Australian ornithologists have stumbled upon an extremely rare cognitive ability in magpies after fitting five of the birds with little backpack tracking devices.
Demonstrating a mix of rescue behavior/altruism and clever problem solving, the magpies saw their friends had a strange metal parasite on them, and within hours the group had cut them free from almost all of the trackers.
Australian magpies live in social groups of up to 12 individuals. They display group behavior through things like defending their territory with swooping, and through sharing child-rearing responsibilities with their siblings.
When Dominique Potvin, Senior Lecturer in Animal Ecology at the University of the Sunshine Coast, came up with the unique harness design for her team’s GPS trackers, she was excited to gather data and learn how far magpies travel, whether they have patterns or schedules throughout the day in terms of movement and socializing, and if age, sex, or dominance rank affected their activities.
“Within ten minutes of fitting the final tracker, we witnessed an adult female without a tracker working with her bill to try and remove the harness off of a younger bird,” said Potvin in The Conservation, noting in a different sort of study than she planned to write that they figured out to target the only weak point in the harnesses’ design.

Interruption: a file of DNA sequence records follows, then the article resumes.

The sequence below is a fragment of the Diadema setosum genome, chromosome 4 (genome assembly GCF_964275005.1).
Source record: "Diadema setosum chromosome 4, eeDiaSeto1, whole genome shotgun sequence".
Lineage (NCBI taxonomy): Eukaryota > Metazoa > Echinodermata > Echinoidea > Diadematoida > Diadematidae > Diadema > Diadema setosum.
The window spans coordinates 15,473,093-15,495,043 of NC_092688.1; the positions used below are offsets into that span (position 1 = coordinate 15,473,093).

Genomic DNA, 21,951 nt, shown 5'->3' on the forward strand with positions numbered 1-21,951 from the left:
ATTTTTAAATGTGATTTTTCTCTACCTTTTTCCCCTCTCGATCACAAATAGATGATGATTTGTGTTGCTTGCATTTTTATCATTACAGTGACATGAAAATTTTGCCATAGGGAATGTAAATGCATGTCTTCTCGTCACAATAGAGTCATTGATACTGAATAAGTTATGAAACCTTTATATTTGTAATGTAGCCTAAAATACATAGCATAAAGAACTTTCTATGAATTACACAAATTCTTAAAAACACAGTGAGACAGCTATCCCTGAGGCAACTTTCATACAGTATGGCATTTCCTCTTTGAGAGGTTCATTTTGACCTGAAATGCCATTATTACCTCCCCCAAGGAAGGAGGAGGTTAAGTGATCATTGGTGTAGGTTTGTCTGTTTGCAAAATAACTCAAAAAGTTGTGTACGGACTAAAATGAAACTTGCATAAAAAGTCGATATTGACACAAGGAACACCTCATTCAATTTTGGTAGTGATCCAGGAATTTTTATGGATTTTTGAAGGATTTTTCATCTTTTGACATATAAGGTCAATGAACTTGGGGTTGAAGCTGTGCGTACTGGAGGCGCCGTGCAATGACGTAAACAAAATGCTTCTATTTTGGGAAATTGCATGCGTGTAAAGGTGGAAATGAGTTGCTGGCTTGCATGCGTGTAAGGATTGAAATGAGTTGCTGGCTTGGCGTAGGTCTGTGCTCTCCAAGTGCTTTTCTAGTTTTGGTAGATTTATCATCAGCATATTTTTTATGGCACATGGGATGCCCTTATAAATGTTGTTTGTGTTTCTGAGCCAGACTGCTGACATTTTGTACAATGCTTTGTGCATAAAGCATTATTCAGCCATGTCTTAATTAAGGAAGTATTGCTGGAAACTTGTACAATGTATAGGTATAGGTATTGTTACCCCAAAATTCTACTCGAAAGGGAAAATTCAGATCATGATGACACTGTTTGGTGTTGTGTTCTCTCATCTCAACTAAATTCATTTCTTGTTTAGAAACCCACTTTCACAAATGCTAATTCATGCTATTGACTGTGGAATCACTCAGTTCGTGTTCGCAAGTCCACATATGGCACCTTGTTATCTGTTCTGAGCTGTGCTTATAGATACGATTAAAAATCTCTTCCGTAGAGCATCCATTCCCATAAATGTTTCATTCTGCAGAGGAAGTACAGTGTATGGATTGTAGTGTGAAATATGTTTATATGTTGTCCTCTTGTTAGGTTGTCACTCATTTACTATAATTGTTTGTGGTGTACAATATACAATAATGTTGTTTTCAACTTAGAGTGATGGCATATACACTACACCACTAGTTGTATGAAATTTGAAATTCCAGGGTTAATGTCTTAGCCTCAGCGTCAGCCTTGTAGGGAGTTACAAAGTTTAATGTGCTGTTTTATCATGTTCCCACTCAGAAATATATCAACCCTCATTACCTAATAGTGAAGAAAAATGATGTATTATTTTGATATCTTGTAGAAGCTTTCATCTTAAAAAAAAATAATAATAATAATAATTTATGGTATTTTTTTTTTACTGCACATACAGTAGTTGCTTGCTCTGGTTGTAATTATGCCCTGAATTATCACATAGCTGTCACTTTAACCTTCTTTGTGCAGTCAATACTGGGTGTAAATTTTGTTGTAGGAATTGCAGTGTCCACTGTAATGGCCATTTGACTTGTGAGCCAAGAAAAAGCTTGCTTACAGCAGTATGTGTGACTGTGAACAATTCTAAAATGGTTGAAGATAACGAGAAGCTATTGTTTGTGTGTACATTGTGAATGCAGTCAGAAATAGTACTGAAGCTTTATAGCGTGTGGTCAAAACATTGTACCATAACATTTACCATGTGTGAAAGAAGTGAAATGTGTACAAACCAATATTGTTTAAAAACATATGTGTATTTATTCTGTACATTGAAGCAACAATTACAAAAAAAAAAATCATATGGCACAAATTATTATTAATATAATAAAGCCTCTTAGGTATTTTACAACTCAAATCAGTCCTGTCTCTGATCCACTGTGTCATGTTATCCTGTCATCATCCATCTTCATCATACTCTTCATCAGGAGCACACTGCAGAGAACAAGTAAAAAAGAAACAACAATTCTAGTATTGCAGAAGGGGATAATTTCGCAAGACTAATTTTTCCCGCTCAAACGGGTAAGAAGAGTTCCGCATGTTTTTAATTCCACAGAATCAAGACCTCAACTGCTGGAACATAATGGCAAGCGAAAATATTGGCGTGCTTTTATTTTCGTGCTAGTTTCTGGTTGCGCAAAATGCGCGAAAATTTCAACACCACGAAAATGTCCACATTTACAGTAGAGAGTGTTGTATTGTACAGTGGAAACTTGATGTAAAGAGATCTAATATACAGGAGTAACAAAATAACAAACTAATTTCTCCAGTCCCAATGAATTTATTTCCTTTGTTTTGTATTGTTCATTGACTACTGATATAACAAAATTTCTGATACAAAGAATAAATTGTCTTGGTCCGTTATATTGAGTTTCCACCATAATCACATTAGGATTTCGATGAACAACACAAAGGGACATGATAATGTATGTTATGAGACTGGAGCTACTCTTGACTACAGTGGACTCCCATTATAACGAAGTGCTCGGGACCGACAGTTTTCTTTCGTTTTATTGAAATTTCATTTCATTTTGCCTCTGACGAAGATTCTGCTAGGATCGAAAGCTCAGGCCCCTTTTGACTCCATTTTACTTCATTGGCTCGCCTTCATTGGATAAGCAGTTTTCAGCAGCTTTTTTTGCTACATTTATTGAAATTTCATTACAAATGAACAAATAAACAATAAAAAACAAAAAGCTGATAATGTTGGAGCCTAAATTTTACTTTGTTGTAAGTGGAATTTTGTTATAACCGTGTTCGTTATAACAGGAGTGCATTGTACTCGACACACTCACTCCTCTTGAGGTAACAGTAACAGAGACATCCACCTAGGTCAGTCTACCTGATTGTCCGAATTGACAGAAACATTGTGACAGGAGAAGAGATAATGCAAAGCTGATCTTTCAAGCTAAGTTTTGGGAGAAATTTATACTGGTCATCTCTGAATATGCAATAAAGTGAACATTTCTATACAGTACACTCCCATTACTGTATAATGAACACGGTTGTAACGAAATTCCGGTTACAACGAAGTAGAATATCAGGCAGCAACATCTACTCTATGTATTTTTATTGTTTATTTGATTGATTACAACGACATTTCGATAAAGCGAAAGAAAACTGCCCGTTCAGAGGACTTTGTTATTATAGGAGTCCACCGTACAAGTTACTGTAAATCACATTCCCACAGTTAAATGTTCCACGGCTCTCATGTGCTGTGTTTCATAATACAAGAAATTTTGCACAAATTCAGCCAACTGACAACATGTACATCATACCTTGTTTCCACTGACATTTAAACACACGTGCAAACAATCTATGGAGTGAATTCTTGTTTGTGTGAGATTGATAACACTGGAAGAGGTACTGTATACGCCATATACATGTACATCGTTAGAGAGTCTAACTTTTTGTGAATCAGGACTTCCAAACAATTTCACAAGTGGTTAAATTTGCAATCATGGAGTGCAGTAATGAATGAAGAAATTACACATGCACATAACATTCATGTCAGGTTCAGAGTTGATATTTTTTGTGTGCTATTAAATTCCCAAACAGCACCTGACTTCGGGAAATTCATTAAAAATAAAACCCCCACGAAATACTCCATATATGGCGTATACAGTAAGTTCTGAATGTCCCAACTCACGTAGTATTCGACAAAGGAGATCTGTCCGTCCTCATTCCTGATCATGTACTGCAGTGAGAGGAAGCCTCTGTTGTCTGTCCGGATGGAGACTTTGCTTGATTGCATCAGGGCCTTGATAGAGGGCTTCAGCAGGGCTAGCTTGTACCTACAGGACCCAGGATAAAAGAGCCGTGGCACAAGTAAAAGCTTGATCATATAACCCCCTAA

“Within hours, most of the other trackers had been removed. By day three, even the dominant male of the group had its tracker successfully dismantled.”
As well as intelligence, this demonstrates a behavior that’s extremely rare in birds, which is the attempt to help another individual out of a period of distress, known as “rescuing.” This has been seen only once before in the Seychelles warbler, which has been documented rescuing its neighbors if they get sticky and prickly seed clusters stuck on their wings, which can actually lead to mortality in some cases.
Magpies are corvids, one of the most successful and intelligent families in the animal kingdom. Including recognizing oneself in a mirror test, they regularly display tool-use, tool-crafting, joking around, social cooperation, the concept of zero, and much, much more. New Caledonian Crows, a relative of the magpie, are widely-regarded as the smartest of all birds.
Now scientists can add rescuing to the repertoire.
This research has been published in Australian Field Ornithology.
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